Why they love it: “What’s that jacket, Margiela?” So intoned Mr West in 2011’s “Ni**as In Paris”, and in doing so announced himself as the Mr William Shakespeare of the high-fashion name-drop. So creative! So subversive! So wilfully obscure! Maison Margiela, in case you didn’t know, is a brand that operates under a policy of near-total secrecy. Its founder, Mr Martin Margiela, was rarely seen in public during his three decades in charge. Its clothes feature no visible branding, save for the four white pick-stitches that hold the label in place. It is the ultimate anti-bling, anti-individualist brand. And by invoking its name, Mr West effectively turned the fashion name-drop game – which, before that point, was largely about showy displays of wealth – on its head.
Musical fans: trendsetters such as the K-Pop superstar G-Dragon, the Harlem rapper A$AP Rocky, and, er, Radiohead’s Mr Thom Yorke.
Why they love it: Rick Owens’ dark, rebellious aesthetic has made it a favourite with fashion-forward musicians – A$AP Rocky referenced the brand in his 2011 debut single, “Peso” (“Raf Simons, Rick Owens usually what I’m dressed in”) and Mr Kanye West is reportedly a big fan – but it also appeals to older guys, too, as Mr Yorke displayed in the video for Radiohead’s most-recent single, “Daydreaming”.
_Musical fans: s_ome brands go all-out to court the musical fraternity, but few go to the lengths of actually running a record label in tandem with their clothing line. Under the guidance of founders Messrs Gildas Loaëc, former manager of Daft Punk, and Masaya Kuroki, Maison Kitsuné has done just that. But it’s not just label signings such as Yelle, Two Door Cinema Club and Citizens! who are rocking Kitsuné’s Gallic-preppy stylings – Jay Z and Usher have also been keen to avail themselves of some ineffable Kitsuné cool.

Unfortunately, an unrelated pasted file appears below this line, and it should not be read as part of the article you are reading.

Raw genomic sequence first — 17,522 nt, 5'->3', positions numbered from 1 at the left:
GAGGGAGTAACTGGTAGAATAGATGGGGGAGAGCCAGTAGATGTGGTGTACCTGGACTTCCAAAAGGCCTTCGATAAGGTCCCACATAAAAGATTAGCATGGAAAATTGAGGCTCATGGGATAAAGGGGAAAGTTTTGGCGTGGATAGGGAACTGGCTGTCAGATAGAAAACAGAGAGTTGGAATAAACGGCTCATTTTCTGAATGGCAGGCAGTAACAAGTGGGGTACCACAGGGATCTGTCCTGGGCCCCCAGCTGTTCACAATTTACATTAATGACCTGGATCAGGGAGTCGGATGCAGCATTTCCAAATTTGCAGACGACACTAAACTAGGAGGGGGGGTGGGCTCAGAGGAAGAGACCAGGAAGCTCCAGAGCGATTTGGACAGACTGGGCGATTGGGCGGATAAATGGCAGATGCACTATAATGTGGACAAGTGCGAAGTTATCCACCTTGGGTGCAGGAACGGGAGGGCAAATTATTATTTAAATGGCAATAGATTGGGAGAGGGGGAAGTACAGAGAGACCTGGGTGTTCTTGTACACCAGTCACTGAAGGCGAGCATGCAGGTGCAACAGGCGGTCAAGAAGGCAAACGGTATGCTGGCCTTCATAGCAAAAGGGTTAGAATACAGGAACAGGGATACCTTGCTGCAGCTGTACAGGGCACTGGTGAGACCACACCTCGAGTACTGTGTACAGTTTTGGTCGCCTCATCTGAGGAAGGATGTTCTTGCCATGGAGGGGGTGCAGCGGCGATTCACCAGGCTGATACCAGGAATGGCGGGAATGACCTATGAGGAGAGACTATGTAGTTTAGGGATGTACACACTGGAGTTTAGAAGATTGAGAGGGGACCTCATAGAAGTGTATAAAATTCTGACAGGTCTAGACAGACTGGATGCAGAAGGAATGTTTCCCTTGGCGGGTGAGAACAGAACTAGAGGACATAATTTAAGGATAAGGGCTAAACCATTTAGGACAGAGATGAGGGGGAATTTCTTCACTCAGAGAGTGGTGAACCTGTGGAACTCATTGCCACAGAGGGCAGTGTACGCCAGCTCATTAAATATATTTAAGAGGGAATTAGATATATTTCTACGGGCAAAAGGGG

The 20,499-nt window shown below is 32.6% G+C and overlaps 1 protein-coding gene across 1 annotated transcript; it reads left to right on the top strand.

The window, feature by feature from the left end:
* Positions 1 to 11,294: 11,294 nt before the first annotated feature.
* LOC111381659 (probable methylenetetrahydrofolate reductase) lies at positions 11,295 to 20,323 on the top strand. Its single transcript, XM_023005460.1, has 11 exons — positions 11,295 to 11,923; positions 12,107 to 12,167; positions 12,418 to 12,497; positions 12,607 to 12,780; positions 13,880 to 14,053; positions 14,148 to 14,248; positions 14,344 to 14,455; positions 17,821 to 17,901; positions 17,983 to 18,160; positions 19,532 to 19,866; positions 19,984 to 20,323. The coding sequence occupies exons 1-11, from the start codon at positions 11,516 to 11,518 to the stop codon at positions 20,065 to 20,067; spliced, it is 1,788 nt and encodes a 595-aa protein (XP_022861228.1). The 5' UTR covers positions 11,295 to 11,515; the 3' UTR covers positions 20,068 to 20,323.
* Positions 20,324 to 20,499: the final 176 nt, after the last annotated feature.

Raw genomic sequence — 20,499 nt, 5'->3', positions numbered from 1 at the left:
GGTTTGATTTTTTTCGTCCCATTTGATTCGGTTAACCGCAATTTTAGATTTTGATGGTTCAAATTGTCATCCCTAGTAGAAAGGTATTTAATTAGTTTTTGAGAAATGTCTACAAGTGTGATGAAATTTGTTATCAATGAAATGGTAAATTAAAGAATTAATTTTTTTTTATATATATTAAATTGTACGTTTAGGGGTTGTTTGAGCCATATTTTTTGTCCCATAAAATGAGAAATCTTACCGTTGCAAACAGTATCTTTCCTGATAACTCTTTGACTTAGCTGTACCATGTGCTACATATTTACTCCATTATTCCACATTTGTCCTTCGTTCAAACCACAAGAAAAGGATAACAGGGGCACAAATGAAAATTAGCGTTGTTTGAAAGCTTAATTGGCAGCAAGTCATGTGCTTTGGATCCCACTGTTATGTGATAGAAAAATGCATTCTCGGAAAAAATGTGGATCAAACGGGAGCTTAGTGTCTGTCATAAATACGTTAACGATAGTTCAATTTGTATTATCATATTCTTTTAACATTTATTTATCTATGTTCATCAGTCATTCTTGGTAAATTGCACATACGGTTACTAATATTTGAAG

Why they love it: “The music label brings the brand to places it may never have been otherwise, and it creates a sense of aura, of love around it, it tells a story,” as Mr Loaëc puts it. “When we do parties now, people come wearing our T-shirts. It’s like a live version of Kitsuné.”
Musical fans: Jay Z, very much so. But he chose a strange way to endorse the brand, seeming to suggest in the chorus of his 2013 single “Tom Ford” that it was some sort of aspirational alternative to taking ecstasy: “I don't pop molly, I rock Tom Ford”. (We think that was what he meant, anyway.) And Mr Justin Timberlake decked out his entire crew in custom Tom Ford – amounting to a staggering 600 pieces – for his 20/20 Experience World Tour.
Why they love it: music is an aspirational business. Jay Z makes no secret of the fact that he grew up in public housing in the 1970s. Now, he’s married to Beyoncé. How to dress to reflect all this success? Tom Ford – the epitome of luxury menswear – seems like the logical choice.
Musical fans: the Italian sportswear brand, with its distinctive Nasa-style “compass patch” on the upper sleeve of the left arm, rode the mid-1990s Britpop wave, championed by the likes of Mr Liam Gallagher. Fresh from doing no harm to the sales forecasts of both Moncler and Acne Studios, Canadian rapper Drake recently posted a picture of himself in a red sweater from the brand’s recent collaboration with Supreme on Instagram, ensuring the line was a sell-out.
Why they love it: the initial appeal of “Stoney”, as its adherents call it, was that it married performance expertise with stylish cuts and high-tech materials long before athleisure was a thing. Now that it assuredly is a thing, the brand’s unerring hip/functional aesthetic (jackets made from nylon monofilament derived from water-filtering technology, for instance) is right on the money.